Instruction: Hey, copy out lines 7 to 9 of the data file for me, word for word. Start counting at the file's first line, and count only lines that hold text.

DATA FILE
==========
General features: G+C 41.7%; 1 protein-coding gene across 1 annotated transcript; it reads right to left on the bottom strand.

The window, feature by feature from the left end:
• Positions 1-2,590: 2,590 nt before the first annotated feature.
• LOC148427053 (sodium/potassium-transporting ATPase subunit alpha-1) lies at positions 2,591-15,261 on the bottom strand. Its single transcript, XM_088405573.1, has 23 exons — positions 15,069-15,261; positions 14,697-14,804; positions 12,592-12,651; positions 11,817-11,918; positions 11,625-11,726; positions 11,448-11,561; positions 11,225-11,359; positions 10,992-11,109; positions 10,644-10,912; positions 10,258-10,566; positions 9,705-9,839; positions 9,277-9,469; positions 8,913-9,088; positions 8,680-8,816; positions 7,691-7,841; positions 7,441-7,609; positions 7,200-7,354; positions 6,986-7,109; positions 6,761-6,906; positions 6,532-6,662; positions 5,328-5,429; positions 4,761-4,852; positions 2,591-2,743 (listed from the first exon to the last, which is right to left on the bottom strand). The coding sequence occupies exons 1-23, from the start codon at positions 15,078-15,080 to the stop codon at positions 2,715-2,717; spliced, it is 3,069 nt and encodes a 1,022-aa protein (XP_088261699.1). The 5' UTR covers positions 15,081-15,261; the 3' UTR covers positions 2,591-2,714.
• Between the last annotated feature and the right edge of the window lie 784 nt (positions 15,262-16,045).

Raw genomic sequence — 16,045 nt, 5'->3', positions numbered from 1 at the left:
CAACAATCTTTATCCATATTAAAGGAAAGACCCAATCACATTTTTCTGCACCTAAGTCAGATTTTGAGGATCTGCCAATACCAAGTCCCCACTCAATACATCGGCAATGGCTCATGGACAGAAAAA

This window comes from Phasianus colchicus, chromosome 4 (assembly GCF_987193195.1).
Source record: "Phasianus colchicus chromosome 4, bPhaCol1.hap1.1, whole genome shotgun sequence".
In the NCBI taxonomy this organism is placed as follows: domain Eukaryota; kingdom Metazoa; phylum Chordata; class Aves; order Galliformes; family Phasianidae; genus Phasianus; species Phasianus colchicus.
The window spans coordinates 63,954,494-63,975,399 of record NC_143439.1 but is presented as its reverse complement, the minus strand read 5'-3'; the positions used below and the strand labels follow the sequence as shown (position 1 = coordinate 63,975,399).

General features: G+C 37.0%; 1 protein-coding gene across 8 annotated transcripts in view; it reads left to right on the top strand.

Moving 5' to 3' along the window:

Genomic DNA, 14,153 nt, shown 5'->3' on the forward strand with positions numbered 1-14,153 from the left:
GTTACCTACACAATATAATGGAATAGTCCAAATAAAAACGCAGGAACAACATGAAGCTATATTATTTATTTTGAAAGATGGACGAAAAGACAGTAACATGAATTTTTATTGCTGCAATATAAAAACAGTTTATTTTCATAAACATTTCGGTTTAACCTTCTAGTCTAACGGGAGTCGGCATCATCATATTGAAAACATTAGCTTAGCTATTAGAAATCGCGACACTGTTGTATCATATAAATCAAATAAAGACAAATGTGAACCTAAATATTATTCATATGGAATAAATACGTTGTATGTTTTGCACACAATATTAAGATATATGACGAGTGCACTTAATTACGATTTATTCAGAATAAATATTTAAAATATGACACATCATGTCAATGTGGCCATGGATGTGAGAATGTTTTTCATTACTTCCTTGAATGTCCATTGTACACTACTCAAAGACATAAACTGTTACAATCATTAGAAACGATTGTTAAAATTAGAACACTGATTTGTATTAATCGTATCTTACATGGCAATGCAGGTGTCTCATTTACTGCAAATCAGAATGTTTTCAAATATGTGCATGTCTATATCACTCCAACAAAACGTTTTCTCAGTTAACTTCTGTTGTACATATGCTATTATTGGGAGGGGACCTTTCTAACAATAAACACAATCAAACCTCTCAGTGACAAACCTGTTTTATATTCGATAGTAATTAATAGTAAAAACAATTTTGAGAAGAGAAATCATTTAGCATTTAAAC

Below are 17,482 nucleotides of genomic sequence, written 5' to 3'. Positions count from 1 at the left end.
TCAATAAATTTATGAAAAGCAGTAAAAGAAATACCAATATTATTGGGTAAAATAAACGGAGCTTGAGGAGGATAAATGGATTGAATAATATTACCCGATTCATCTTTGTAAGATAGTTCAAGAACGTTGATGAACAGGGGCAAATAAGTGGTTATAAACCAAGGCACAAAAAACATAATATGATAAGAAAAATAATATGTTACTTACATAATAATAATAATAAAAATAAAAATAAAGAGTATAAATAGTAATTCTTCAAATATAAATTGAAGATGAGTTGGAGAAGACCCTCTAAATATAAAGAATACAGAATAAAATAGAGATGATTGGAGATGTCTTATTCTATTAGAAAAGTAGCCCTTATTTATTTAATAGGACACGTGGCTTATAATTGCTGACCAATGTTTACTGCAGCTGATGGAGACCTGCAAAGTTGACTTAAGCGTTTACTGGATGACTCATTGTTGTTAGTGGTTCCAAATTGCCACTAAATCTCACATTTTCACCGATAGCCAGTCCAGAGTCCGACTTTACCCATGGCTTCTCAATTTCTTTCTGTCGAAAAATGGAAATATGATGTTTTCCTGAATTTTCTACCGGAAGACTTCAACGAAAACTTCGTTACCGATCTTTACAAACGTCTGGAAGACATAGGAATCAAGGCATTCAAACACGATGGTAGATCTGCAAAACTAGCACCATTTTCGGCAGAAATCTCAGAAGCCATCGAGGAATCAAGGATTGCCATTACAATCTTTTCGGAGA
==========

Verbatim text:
CAACAATCTTTATCCATATTAAAGGAAAGACCCAATCACATTTTTCTGCACCTAAGTCAGATTTTGAGGATCTGCCAATACCAAGTCCCCACTCAATACATCGGCAATGGCTCATGGACAGAAAAA

This window comes from Phasianus colchicus, chromosome 4 (assembly GCF_987193195.1).
Source record: "Phasianus colchicus chromosome 4, bPhaCol1.hap1.1, whole genome shotgun sequence".